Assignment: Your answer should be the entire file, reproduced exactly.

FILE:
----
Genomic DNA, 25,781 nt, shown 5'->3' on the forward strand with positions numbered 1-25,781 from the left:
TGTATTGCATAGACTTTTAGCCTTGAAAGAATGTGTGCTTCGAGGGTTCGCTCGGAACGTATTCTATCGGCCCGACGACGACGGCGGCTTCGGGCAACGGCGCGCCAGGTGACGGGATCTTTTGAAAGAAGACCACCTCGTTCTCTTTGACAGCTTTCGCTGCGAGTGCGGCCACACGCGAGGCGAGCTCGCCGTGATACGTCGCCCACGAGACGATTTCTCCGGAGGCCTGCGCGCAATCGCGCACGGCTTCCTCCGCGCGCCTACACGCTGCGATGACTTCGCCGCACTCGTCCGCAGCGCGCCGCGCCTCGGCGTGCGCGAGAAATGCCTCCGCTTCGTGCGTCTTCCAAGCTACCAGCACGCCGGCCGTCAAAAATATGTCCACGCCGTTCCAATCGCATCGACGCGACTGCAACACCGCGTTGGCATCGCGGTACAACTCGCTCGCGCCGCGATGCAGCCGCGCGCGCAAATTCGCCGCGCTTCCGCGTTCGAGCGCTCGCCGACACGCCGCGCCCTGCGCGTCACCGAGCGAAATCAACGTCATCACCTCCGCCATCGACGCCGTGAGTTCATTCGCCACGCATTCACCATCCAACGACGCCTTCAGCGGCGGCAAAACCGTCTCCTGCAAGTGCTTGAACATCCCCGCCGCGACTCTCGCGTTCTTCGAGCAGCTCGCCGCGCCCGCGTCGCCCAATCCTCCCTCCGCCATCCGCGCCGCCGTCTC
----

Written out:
Genomic DNA, 25,781 nt, shown 5'->3' on the forward strand with positions numbered 1-25,781 from the left:
TGTATTGCATAGACTTTTAGCCTTGAAAGAATGTGTGCTTCGAGGGTTCGCTCGGAACGTATTCTATCGGCCCGACGACGACGGCGGCTTCGGGCAACGGCGCGCCAGGTGACGGGATCTTTTGAAAGAAGACCACCTCGTTCTCTTTGACAGCTTTCGCTGCGAGTGCGGCCACACGCGAGGCGAGCTCGCCGTGATACGTCGCCCACGAGACGATTTCTCCGGAGGCCTGCGCGCAATCGCGCACGGCTTCCTCCGCGCGCCTACACGCTGCGATGACTTCGCCGCACTCGTCCGCAGCGCGCCGCGCCTCGGCGTGCGCGAGAAATGCCTCCGCTTCGTGCGTCTTCCAAGCTACCAGCACGCCGGCCGTCAAAAATATGTCCACGCCGTTCCAATCGCATCGACGCGACTGCAACACCGCGTTGGCATCGCGGTACAACTCGCTCGCGCCGCGATGCAGCCGCGCGCGCAAATTCGCCGCGCTTCCGCGTTCGAGCGCTCGCCGACACGCCGCGCCCTGCGCGTCACCGAGCGAAATCAACGTCATCACCTCCGCCATCGACGCCGTGAGTTCATTCGCCACGCATTCACCATCCAACGACGCCTTCAGCGGCGGCAAAACCGTCTCCTGCAAGTGCTTGAACATCCCCGCCGCGACTCTCGCGTTCTTCGAGCAGCTCGCCGCGCCCGCGTCGCCCAATCCTCCCTCCGCCATCCGCGCCGCCGTCTC